It was many years ago, but apple-farming guru Akinori Kimura remembers his breakthrough well.

The 57-year-old Kimura recounts how after leaving high school he joined a company in Tokyo but returned to Hirosaki, his hometown in Aomori Prefecture, after three years to marry and take up apple farming.

Restricted from using pesticides and chemical fertilizers on their land because of severe reactions they caused on his wife’s skin, Kimura gradually reduced his reliance on the artificial farming aids with the goal of phasing them out completely in a matter of years.

But his trees grew vulnerable to insects and disease, and for five years running the situation failed to improve. The family income dwindled and neighbors called Kimura a failure. His debt mounted. The couple stopped talking.

Able to bear the pressure no more, Kimura one evening resolved to commit suicide. He took a rope and hiked up a mountainside to do the deed, but under the moonlight made the discovery that would save him.

There, acorns were growing wild, without the support of pesticides. And they were overflowing.

“If I can reproduce this environment, I will succeed,” Kimura, speaking at an organic food store in the fashionable Tokyo shopping district of Ginza, recalls thinking.

Kimura got to work. He experimented with varieties of soil that he placed in used sake cups. And, with notes taken on the backs of pamphlets he received from the local newspaper delivery service, he went to the library to carefully research insects native to his farm.

In the eighth year of his endeavors one tree produced seven apple blossoms and later produced two small apples in the autumn. The following spring his entire orchard was covered with white apple blossoms. The Kimuras were reduced to tears, viewing the splendid landscape from their perch overlooking their farm.

There was no longer any fear of pests in his orchard, which had been restored to its natural balance. Drops of diluted vinegar sprinkled by hand were all that was needed to protect against diseases. His weed-strewn field also had the added effect of providing insulation and heat retention. All weeds were clipped at once in the autumn to help with the apples’ taste and color as well.

“I tell the apples what season it is,” Kimura said with a wry smile.

The apple farming industry, which had experienced a spate of improvements in cultivation methods since the fruit was imported from the United States about 130 years ago, nevertheless became vulnerable to disease. Cultivation without the use of pesticides and fertilizers was commonly believed well nigh impossible.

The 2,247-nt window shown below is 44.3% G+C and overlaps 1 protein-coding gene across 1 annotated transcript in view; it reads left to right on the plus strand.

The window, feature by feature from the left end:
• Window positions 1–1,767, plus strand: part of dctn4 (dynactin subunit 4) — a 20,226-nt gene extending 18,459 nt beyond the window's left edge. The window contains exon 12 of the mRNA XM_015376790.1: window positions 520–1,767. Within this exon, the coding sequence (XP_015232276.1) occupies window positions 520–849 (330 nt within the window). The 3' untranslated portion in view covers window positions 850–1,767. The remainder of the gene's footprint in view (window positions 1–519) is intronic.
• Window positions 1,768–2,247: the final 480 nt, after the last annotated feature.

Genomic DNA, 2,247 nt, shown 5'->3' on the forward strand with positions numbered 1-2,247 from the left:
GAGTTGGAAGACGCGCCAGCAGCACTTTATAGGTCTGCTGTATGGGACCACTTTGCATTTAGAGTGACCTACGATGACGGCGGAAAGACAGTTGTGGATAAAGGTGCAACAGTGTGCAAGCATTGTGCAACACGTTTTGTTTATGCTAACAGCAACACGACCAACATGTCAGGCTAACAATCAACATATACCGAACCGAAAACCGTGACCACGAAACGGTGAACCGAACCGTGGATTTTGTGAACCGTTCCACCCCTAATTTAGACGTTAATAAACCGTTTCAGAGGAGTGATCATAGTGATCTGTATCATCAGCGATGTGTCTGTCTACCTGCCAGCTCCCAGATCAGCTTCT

Now Kimura, who grows rice and vegetables together with apples in the same way, is busy with speaking engagements throughout the country, including lecture meetings at hospitals and schools, as well as overseas in South Korea and Taiwan.

“We can only help them along the way. Apples can grow by themselves of course, but we, the farmers, are here to make it more conducive for them to grow disease-free,” Kimura said in his speech at the organic food store.

His skill has earned Kimura the respect of experts like Fumio Yamauchi, a professor emeritus of agriculture at Tohoku University, who studied Kimura’s “miracle” apple cultivation methods for more than 10 years.

“Kimura’s superb observation capabilities, along with his ingenious methods, paved the way for him to grow farm products that are eco-friendly and competitive in the world market,” said Yamauchi, 75. “His methods are scientifically sound.”

Kimura has developed a following among farmers as well.

Etsuo Sasaki, 61, who retired from the presidency of a construction company at the age of 60, began apple farming in the city of Toono, Iwate Prefecture, under the guidance of Kimura, after having been impressed by one of his speeches.

“I wanted to change my life dramatically. Kimura said to me, ‘Apple farming is very difficult.’ But I wanted to validate the evidence of Kimura’s methods,” Sasaki said.

Alas, the disciple has a ways to go. Only small apples were left last year after the trees were stripped of almost all their leaves in the summer. This year, too, Sasaki’s orchard suffered from pests and diseases, following the same tribulations that Kimura went through. “My apples are little more than an illusion. But some day I want to harvest a crop of ‘miracle’ apples such as those of my master,” Sasaki said.

Apples have grown to be Japan’s No. 1 fruit export in terms of volume. Also, shipments to Taiwan helped gain the island’s entry to the World Trade Organization in 2002, which resulted in the scrapping of its import quotas, while exports to China and Europe are expected to remain on a growth trend.

Kimura’s dream is to make farm produce as free from pesticides and chemicals as possible.

“I want to change farmers’ conventional thoughts and those of distributors and consumers,” Kimura said. “I’ve been branded as strange for three decades. But my way has never been improper. Japan’s food culture is on the verge of collapse. I’ll try hard to pass along the importance of agriculture and food as long as I live.”

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